Patrizia Piga was born in Torino, Italy. She attended studies related to advertising graphics and meanwhile the university in Foreign Languages. She has 20 years of experience in food photography, gained in Turin’s studio Piga&Catalano, that creates shots especially for major italian food brands’ packaging.
The transition from analo- gue to digital shooting leads her to get especially passionate in post production, which becomes part of her work, and awakens an old passion for drawing and illus- tration. So, in 2015 she decided to launch her first indipendent art project – a series of surreal photos, inspired by the universe of food, which could be described with the term Foodscape. With her working partner Flavio Catalano carries out the project Mystic Light, a series of still lifes inspired by the light and the compositions of the Flemish painters. Both projects participating in exhibitions and publications and are also used for advertising purposes.[Official Website]
Can you explain us the idea or the story behind this image?
This photo was commissioned by Air China and Slow Food China to be part of an installation, during Ciao&Bridge Event, the celebration of 50 years of cultural and economic relations between Italy and China, in 2015 and I was given total freedom on the creativity. One morning as I was waking up I had a vision: I saw two stacks of teacups which to me were forming the Great Wall of China.
I remember I burst out laughing, because I found the scene really funny, but mostly because, the name in Italian, La Grande Muraglia, sounds in rhyme with La Grande Brodaglia, which is Italian for “The Great Broth”. I mean, I already had the scenery complete with the title all at once! In the foreground, the Air China logo is displayed on the first cup. The idea being, every morning the sun rises and fills cups with a scented, magic and warm beverage, the same comfort you find flying with them. A visionary and ironic image.
Can you explain us what equipment you used for its realization?
I used a still-life table, a Fatif studio stand with an Hasselblad 500CM on it, and a Leaf Mamiya digital back. Hasselblad 120 macro lens. The light came from Profoto Strobo Flashes. The image was edited with Photoshop CS6, a Mac Pro computer with LaCie monitor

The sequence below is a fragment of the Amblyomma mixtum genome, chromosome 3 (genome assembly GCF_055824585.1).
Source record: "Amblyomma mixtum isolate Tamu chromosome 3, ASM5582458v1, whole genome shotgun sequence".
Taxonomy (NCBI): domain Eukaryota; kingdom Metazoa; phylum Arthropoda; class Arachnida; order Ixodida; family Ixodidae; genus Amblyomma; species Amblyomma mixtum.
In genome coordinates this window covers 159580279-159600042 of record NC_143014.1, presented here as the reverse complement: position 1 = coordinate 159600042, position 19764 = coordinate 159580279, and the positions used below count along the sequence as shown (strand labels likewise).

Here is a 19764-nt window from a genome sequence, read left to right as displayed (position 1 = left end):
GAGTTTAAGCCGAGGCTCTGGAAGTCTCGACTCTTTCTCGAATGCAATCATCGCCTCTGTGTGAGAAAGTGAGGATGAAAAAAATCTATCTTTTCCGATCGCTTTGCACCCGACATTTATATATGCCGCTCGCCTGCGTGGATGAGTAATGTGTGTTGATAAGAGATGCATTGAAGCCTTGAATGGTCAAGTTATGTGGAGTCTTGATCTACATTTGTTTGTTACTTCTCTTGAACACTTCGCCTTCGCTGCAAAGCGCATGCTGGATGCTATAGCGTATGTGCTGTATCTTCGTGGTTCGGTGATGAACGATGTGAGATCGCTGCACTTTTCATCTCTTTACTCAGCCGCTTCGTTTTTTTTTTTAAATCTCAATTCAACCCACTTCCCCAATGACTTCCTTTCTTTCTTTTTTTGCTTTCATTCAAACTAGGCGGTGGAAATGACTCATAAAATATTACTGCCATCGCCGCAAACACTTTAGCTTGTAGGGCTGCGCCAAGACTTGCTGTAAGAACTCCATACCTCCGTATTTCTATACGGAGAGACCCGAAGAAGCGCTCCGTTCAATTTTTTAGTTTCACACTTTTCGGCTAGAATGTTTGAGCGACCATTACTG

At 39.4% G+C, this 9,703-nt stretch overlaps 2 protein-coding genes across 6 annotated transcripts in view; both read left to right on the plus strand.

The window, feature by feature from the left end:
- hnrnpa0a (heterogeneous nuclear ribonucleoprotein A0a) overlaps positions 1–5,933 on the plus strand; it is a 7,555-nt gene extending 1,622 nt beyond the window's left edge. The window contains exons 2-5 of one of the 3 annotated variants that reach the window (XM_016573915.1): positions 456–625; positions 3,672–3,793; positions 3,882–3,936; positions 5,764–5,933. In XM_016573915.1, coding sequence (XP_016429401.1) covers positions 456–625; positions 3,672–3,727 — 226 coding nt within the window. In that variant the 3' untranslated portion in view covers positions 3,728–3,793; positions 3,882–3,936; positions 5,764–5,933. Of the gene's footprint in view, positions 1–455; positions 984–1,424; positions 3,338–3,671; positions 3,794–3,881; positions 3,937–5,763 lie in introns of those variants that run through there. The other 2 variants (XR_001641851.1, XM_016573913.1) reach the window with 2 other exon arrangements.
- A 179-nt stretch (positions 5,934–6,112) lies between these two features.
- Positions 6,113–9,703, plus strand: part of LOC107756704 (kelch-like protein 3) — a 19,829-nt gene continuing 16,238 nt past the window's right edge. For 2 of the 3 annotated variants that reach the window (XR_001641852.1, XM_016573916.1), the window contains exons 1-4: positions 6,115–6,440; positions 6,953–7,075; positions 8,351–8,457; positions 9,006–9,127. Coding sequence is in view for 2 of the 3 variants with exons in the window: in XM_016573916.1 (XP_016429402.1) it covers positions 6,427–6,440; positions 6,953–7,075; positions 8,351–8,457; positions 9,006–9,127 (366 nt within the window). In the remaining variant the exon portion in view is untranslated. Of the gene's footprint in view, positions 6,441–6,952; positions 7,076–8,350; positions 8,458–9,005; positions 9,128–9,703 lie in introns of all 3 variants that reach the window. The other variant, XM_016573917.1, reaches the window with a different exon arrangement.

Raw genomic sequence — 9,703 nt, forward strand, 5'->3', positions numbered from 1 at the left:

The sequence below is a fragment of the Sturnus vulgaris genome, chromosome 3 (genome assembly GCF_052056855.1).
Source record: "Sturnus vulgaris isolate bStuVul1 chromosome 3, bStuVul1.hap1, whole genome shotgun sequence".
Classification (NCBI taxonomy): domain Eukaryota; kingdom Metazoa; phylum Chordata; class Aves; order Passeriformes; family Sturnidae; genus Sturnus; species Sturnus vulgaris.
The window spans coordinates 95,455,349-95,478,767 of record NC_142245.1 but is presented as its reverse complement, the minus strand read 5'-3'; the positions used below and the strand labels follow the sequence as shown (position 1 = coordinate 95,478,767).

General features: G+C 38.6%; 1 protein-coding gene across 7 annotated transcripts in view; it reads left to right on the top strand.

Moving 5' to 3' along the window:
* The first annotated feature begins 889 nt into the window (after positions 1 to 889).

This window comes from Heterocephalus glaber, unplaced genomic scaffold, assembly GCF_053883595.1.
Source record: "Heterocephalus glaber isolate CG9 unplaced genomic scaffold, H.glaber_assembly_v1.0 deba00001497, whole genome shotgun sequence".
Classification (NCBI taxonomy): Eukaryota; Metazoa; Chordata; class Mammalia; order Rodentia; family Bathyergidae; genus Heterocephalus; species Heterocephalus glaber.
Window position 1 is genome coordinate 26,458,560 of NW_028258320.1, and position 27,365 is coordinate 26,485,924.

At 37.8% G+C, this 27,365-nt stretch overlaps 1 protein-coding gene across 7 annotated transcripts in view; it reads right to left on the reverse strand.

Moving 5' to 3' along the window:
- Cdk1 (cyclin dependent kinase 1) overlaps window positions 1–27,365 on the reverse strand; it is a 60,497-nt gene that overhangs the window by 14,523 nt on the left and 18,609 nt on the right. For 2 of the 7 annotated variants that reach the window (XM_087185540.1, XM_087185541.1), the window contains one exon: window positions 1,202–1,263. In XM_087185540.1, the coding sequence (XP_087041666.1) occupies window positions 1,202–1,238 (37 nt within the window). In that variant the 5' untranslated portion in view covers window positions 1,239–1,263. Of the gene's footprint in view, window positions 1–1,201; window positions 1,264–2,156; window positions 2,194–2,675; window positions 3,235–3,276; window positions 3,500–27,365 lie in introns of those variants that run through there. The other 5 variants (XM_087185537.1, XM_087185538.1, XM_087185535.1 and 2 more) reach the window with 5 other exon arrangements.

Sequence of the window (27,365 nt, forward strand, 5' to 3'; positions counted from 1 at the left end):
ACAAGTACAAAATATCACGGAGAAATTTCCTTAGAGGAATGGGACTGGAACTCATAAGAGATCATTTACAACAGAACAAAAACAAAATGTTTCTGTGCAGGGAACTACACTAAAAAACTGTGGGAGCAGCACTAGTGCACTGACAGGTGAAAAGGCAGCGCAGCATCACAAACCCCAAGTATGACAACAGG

Tell us how it is taken from the most technical aspect.
I took all the shots of these image in my studio. It is composed of many different elements, all of them taken one by one on the still-life table. First of all, I sketch the idea, or my envision on a paper sheet. As I do this, I decide which perspective, which proportions and the direction the light comes from.
Then I get all the food elements, in a supermarket so that I can choose accurately every piece. In this case though, I bought all the vegetables in a local market chinese bench, so that I could build the wood behind the Great Wall. While shooting them, each separately, I decide what to shoot with the light and what stays in the shadow.I assemble all the elements with Photoshop, during the second important process of this image, the photo editing.
What problems and challenges did you face when you took the shot of this image?
From the beginning to the end, it was all a matter of problem solving. The purpose of the image was to make the viewer relate immediately to The Great Chinese Wall, even tough it was made of tea cups. After an accurate research I found the best possible point of view. I had to place all the cups in the right perspective, and so the tofu cubes composing the path.
The main challenge was to give the sense of reality on a first glance, even tough it is a product of imagination and fantasy.People who looks at it must be convinced it deals with something real in its utopistic impossibility. So I tried to be particularly accurate in layering shadows and depth. It was particularly hard to place the logo on the first cup, as it had to give the idea of being rippled because of the tea. Eventually, the making of the wood was very long and also a bit boring! Hundreds of Chinese vegetables arranged in perspective.
We are talking about the postproduction process. How do you get the final result?
The postproduction process, or the image editing here is a huge part of the photo building. As I already said, I use Photoshop for all the editing work flow.I made a selection of each element with Path Selection Tool to obtain hundreds of layers. Some of them already combine, all this due to the right control of light and shadows directly while shooting. Some others required to be adjusted with Edit /Alter, sometimes with the Liquify Filter.
I adjust each layer by using correction mask levels, so that I can get to the starting level wherever I want. So I use these levels combined with curves and all the appropriate chromatic adjustments. I made all the vapor and fog effects with curves and layers masks, using brushes with various adjustments to create the effects, the same process as with hand-drawing. The final atmosphere and the right feeling of surrealism were obtained simply by postproduction.